Heavy metal accumulation by Saccharomyces cerevisiae cells armed with metal binding hexapeptides targeted to the inner face of the plasma membrane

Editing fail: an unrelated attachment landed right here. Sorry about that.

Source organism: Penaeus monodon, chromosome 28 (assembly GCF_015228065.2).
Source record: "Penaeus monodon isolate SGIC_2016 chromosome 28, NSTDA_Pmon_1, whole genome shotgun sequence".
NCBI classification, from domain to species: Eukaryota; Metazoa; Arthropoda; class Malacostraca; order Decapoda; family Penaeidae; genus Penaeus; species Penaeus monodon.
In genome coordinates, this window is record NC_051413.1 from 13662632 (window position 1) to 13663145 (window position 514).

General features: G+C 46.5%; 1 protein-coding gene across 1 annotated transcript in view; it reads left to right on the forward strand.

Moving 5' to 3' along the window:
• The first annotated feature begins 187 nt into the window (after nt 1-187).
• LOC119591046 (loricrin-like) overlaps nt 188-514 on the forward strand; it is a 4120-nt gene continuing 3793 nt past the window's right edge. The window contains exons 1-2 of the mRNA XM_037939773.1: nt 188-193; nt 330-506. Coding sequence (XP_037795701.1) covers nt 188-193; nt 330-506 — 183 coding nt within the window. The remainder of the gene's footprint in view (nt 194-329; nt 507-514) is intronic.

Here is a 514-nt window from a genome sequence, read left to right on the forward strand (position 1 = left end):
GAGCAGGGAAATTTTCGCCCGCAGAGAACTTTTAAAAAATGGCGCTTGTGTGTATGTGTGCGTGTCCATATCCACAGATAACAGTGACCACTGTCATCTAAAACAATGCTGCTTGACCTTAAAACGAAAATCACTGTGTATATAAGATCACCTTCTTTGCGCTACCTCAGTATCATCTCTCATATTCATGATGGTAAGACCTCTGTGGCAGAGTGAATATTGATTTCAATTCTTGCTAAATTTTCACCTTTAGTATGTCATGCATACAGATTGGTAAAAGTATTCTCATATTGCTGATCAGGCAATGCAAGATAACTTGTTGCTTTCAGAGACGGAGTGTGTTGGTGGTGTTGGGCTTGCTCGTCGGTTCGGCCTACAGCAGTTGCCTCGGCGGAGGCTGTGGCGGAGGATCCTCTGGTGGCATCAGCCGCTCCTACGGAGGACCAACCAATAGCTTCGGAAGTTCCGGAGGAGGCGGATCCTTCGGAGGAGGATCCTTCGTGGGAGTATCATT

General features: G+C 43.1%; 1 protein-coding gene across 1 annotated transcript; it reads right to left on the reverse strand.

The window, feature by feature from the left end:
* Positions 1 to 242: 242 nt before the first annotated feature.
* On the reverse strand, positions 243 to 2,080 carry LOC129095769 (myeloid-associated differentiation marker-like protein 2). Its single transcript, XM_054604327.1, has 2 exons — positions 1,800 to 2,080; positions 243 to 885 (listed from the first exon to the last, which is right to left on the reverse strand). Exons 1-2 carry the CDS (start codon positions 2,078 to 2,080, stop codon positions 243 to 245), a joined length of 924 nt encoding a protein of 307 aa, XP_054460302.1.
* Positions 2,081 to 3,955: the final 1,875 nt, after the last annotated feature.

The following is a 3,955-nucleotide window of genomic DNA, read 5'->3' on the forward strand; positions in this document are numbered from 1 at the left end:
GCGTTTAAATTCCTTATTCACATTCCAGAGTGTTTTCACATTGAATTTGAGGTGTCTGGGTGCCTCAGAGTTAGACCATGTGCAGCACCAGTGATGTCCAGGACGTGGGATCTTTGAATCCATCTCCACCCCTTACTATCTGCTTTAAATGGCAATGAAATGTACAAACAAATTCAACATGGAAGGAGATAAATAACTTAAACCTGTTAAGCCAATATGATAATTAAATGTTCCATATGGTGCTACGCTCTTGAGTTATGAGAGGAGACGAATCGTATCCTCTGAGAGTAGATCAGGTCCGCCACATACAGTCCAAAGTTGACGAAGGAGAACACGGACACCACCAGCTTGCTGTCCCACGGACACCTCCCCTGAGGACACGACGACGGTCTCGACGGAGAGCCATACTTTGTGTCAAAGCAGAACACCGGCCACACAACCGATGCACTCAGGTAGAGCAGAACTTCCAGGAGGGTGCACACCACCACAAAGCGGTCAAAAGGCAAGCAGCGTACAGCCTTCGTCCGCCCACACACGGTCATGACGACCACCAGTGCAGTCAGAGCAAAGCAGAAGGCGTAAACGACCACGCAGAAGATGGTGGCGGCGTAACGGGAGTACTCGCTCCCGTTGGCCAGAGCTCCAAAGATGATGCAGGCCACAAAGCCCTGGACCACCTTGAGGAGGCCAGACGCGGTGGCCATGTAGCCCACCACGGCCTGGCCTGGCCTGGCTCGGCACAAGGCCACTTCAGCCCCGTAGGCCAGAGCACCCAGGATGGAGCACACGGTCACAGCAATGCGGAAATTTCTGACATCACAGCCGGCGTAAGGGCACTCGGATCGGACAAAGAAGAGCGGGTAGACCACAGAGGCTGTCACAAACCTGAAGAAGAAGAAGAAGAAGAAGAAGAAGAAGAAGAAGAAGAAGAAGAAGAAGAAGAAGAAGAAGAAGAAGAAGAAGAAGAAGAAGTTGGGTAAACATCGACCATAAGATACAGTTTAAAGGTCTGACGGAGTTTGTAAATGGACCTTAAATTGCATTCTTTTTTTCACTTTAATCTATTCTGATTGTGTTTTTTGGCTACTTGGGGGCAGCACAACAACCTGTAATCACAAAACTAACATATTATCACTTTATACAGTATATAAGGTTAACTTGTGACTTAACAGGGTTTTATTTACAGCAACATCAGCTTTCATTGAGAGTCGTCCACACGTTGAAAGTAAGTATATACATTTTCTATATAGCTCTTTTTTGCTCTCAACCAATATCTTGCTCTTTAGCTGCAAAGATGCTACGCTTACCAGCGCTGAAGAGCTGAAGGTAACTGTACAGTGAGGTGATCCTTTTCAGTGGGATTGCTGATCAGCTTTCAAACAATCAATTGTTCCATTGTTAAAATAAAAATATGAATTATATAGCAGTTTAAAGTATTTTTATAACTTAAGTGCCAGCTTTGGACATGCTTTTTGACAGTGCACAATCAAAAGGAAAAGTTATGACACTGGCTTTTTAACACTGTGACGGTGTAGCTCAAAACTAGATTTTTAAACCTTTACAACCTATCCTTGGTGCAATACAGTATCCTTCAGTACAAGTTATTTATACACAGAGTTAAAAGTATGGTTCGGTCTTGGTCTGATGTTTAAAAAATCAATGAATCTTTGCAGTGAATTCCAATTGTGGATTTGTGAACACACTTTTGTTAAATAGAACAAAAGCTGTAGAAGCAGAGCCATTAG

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Accumulation of heavy metals without developing toxicity symptoms is a phenotype restricted to a small group of plants called hyperaccumulators, whose metal-related characteristics suggested the high potential in biotechnologies such as bioremediation and bioextraction. In an attempt to extrapolate the heavy metal hyperaccumulating phenotype to yeast, we obtained Saccharomyces cerevisiae cells armed with non-natural metal-binding hexapeptides targeted to the inner face of the plasma membrane, expected to sequester the metal ions once they penetrated the cell. We describe the construction of S. cerevisiae strains overexpressing metal-binding hexapeptides (MeBHxP) fused to the carboxy-terminus of a myristoylated green fluorescent protein (myrGFP). Three non-toxic myrGFP-MeBHxP (myrGFP-H6, myrGFP-C6, and myrGFP-(DE)3) were investigated against an array of heavy metals in terms of their effect on S. cerevisiae growth, heavy metal (hyper) accumulation, and capacity to remove heavy metal from contaminated environments.